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The copulative a (also a copulativum, a athroistikon) is the prefix ha- or a- expressing unity in Ancient Greek, derived from Proto-Indo-European *sm̥-, cognate to English same (see also Symbel).[1]

An example is a-delphos "brother", from *sm̥-gwelbhos literally "from the same womb" (compare Delphi).

In Proto-Greek, s at the beginning of a word became h by debuccalization and syllabic became a, giving ha-. The initial h was sometimes lost by psilosis.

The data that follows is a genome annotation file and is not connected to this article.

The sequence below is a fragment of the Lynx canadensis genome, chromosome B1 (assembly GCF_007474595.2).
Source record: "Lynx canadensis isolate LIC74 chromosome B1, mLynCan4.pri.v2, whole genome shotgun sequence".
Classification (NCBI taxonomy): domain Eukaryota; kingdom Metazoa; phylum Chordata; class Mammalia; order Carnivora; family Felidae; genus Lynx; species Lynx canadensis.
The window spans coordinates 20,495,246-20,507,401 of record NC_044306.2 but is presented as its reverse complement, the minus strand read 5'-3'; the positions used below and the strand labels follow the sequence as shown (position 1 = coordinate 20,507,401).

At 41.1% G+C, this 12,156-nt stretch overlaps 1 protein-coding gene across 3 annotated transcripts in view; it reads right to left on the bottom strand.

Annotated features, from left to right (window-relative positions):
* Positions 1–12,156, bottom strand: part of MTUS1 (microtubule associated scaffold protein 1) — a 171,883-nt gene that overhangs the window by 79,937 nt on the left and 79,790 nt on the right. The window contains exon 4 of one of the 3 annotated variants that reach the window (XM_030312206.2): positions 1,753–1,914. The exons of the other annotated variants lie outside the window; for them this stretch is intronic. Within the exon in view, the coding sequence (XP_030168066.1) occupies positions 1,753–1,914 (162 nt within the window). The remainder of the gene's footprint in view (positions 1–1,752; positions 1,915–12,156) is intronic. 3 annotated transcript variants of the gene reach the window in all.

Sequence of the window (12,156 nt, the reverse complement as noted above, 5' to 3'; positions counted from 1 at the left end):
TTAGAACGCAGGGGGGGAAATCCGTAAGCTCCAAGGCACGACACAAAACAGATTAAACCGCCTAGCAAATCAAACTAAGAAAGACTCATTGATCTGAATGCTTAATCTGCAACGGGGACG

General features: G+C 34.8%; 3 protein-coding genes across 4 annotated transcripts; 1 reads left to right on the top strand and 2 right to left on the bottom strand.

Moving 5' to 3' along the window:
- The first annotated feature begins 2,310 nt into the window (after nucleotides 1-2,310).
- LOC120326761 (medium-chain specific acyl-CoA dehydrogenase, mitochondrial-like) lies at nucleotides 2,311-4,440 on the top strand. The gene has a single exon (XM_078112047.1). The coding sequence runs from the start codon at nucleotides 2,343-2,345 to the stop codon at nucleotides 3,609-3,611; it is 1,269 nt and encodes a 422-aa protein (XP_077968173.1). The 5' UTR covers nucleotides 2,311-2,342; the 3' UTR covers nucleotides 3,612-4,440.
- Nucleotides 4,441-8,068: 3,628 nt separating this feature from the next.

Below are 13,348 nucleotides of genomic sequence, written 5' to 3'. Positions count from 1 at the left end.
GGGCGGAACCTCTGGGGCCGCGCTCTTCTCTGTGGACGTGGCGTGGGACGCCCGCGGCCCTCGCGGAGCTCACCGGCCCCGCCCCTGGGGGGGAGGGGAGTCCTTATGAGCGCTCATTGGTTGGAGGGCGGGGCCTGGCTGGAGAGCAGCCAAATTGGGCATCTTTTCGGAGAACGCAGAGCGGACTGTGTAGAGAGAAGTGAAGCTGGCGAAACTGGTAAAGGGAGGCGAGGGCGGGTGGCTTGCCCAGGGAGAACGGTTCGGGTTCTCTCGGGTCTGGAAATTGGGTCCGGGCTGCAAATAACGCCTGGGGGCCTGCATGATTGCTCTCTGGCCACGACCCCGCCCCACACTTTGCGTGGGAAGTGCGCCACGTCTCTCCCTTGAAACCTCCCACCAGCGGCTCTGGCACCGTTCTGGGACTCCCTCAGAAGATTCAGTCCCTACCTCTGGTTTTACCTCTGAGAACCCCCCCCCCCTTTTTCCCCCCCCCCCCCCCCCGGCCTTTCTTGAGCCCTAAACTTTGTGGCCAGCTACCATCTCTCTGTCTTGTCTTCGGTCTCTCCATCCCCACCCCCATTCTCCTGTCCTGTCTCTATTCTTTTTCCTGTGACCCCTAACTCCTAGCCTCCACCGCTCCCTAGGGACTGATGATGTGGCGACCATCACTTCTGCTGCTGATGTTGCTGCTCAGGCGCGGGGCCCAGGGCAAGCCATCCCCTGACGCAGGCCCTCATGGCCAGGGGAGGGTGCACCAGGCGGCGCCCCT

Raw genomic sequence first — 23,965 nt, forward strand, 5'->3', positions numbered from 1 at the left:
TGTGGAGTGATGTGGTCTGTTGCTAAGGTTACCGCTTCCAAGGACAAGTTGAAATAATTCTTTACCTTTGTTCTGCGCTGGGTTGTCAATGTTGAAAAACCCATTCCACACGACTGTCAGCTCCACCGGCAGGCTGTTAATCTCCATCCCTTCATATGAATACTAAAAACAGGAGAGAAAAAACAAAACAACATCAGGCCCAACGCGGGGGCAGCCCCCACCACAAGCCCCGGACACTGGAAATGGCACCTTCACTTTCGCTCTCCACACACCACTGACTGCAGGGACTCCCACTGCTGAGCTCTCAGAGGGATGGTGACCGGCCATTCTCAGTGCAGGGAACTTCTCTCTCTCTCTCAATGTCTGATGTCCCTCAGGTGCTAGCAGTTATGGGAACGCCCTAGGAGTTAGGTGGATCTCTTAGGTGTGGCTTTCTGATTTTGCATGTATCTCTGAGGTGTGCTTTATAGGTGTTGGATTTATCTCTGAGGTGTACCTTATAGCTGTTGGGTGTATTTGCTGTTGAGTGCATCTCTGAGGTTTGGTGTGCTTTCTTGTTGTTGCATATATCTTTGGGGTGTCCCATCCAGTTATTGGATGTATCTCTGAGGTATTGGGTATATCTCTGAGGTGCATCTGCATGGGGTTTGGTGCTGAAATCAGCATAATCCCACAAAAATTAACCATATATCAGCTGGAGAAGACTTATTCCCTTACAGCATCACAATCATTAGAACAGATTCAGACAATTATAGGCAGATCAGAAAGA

Cognate forms in other languages preserve the s: for example, the Sanskrit prefix saṃ- in the name of the language, saṃ-s-kṛtā "put together". Less exact cognates include English same and some, and Latin simul "at the same time" and sīmilis "similar".[2][3]

Other words in Greek are related, including háma "at the same time", homós "same", and heís "one" (from *sem-s).[1][4]

See alsoEdit


  1. ^ a b ἀ-. Liddell, Henry George; Scott, Robert; A Greek–English Lexicon at the Perseus Project.
  2. ^ Harper, Douglas. "same". Online Etymology Dictionary.
  3. ^ "same". Oxford English Dictionary (3rd ed.). Oxford University Press. September 2005. (Subscription or UK public library membership required.) (subscription required)
  4. ^ ἅμα, ὁμός, εἷς in Liddell and Scott.